Even though in our reading I tend often to regard much of this theory as, whether it's intended to be so or not, having more to do with other theory than real life, ultimately one has to compare theoretical ideas with lived experience. It's always nice after all to be able to sort of have an idea of whether what you think someone is arguing squares with your impression of reality or not.
...you can join the Judith Butler is my Homegirl facebook group, or just print out the Judith Butler theory.org.uk trading card, which lists her "strengths" as: "groundbreaking, constructive critical skills" and "weaknesses" as "increasingly impenetrable writing style".
Something I found interesting was Huyssen's statements about the institutionalization of the avantgarde. While this is an idea that we've run into before, reading Harraway gave me something of new take on the phrase "the dialectic between the avantgarde and mass culture". This is something we've kind of discussed in class, maybe less in the Adorno high/low culture sense and more just in general belief that someone, somewhere, must give a challenge to the inequalities of late capitalist cultural production methodologies.
It was very interesting to see Anderson's discussion of the arc of Lyotard's work, and I felt that it helped put a few things in perspective for me. Upon going back and looking closely at his essay with the aim of comparing his ideas to those of later writers, I read a few things into his essay that I hadn't previously. Primarily, what was of interest to me this time around was his take on history, and the impact upon it of the loss of hierarchy within language games.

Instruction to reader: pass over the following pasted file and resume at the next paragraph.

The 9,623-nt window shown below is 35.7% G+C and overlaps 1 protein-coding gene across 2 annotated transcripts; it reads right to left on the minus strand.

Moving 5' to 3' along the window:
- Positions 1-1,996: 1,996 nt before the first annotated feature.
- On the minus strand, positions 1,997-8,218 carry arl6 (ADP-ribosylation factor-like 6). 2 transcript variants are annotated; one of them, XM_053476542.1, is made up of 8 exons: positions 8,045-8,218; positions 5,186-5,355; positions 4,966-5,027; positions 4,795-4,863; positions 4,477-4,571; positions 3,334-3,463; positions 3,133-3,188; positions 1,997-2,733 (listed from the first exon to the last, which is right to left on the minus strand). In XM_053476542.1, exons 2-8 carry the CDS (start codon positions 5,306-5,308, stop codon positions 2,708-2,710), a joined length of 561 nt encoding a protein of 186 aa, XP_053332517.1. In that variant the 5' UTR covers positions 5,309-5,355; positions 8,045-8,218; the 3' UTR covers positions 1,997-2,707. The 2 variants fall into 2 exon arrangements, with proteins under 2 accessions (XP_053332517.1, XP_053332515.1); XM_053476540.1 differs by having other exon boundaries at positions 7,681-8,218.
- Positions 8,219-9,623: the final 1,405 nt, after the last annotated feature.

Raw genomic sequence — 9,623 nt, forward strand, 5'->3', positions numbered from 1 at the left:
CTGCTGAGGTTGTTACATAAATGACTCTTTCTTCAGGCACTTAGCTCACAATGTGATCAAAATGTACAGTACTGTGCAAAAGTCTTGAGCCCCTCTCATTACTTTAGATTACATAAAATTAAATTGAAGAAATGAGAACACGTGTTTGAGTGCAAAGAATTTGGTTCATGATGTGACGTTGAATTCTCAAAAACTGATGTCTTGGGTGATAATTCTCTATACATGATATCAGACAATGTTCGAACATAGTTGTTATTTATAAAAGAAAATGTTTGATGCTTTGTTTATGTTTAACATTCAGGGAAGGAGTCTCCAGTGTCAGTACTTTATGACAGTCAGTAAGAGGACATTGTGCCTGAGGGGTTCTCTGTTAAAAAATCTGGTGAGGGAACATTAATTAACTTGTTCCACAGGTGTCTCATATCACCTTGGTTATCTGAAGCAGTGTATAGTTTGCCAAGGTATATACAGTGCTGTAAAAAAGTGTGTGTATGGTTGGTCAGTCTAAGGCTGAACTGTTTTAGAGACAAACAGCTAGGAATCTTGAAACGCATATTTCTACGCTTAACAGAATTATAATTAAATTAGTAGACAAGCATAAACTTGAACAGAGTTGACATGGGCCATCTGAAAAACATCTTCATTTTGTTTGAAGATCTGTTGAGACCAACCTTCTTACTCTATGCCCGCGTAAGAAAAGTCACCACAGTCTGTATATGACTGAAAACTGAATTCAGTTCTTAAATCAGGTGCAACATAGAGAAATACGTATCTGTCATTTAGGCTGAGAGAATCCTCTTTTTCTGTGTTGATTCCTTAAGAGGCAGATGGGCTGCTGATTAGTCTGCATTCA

I felt extremely challenged by today's reading, in part because I wasn't aware we had to do it until last night. That said, I found the concepts explored to be fascinating stuff, and I am glad I at least tried to make sense of it all before class. What is most compelling to me right now is the connections between the ideas proposed in each work; I am in part seeking to make a coherent whole, to decipher a "school", to isolate a discourse that could be called postmodern. But from the very beginning of my attempt to make meaning out of these works I encounter a challenge from Derrida.